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Psychotherapy Casebook

The Healthy Vet

Dean Schuyler, MD

Published: November 23, 2017

The Healthy Vet

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Through this column, we hope that practitioners in general medical settings will gain a more complete knowledge of the many patients who are likely to benefit from brief psychotherapeutic interventions. A close working relationship between primary care and psychiatry can serve to enhance patient outcome.

Dr Schuyler is a psychiatrist and a member of the palliative care team at the Ralph H. Johnson Veterans Administration Medical Center, Charleston, South Carolina.

Prim Care Companion CNS Disord 2017;19(6):17f02236

Published online: November 23, 2017.

Corresponding author: Dean Schuyler, MD, Geriatrics/Extended Care, Ralph H. Johnson Veterans Administration Medical Center, Charleston, SC 29401 (

Potential conflicts of interest: None.

Funding/support: None.

Additional information: Patient information has been de-identified to protect anonymity.

As a member of the palliative care team, I get a chance to speak with many veterans. I ask about their place of birth and family of origin. I ask about their education and military service. I ask about their marriages and their children. I ask where they have lived and when they came to Charleston, South Carolina. I always ask about their alcohol and smoking habits. I want to know how they sleep, their appetite for food, their weight, their energy level and fatigue, their memory, and their mood. I want to know whether they consider themselves an anxious (nervous) person. The answers to these questions define a diagnosis of depression. This process takes about 10 minutes and helps to establish a general working relationship with the patient.

Then, I ask about their health and direct the inquiry to earlier in their life. Virtually all the veterans I speak with tell me that their general health was "always good." Some have never even consulted a physician. Finally, I ask about their presenting complaint.

When I ask about their chief complaint, I want a detailed history of what they noticed, what they did about it, and the result. It strikes me that most of the military veterans I interview state that they "have always been in good health." What happens then when cancer or heart disease or chronic obstructive pulmonary disease enters one’s life?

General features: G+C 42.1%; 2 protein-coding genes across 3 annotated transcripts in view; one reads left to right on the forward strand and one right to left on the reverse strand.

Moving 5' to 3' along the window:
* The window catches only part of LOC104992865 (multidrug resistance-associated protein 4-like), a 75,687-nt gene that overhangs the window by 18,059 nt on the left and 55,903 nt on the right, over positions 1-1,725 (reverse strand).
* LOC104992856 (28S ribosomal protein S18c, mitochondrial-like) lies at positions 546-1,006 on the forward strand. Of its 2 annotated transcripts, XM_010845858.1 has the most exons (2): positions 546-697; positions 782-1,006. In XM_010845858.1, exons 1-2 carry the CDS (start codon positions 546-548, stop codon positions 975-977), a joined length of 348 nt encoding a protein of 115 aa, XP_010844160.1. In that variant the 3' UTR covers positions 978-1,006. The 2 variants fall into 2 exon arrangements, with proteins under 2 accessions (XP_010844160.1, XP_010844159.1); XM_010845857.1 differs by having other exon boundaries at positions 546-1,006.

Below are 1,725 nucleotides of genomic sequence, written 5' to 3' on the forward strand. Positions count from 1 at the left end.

Clearly, illness affects one’s thoughts. When I tell people that I have (and others in their lives have) similar thoughts, they often look at me perplexed. It is how one deals with these thoughts that matters, not the thoughts that come to mind. If the choice is made to focus on these thoughts, it is very likely that anxiety will result—for them, for me, for anyone. Recently, while working with Mr A, I faced this issue again: a medical situation prompting an emotional response and posing a problem.


Mr A, a 50-year-old white man, has been married to his third wife for 20 years and has 3 adult sons. His parents are deceased, and he is the eldest of 3 children. He is a high school graduate and served in the Air Force for many years. After his service, he moved to Charleston and married his current wife. He has worked in a variety of capacities and for a variety of employers. His health has always been good. He has had regular yearly physical examinations.

Recently, he noticed the onset of abdominal pain. When he was examined, a mass was found in his abdomen. A biopsy was inconclusive and was repeated. Finally, a diagnosis of cancer was made. He had an abdominal sarcoma.

When he inquired about a treatment plan, the following procedure was presented to him: a biopsy followed by a CT scan followed by chemotherapy. I urged him to speak up, ask questions, and represent himself well. He replied that he’ d always done things the right way. He never drank, never smoked, and was always active.

He told me about the thoughts he has had, and I cautioned him not to think about the future. I told him that the best predictor of his outcome would be the way he had lived his life until now. He would very likely live another 30 or 40 years. His task was to divert his attention whenever thoughts about his disease came to mind. He was in charge of his life, I told him, not cancer. If he felt anxiety, he was its producer—an anxiety-producing machine.

He had a good job. He was counted on at work. He had a wonderful family and marriage. His doctors had a plan for him. If he had questions about the plan, he needed to ask them. We made another appointment for a month later so I could follow his progress. For me, he represented another veteran who had been in good health and was now facing a disease that could dominate his existence. I wanted him to hear from me that it didn’ t have to be that way.

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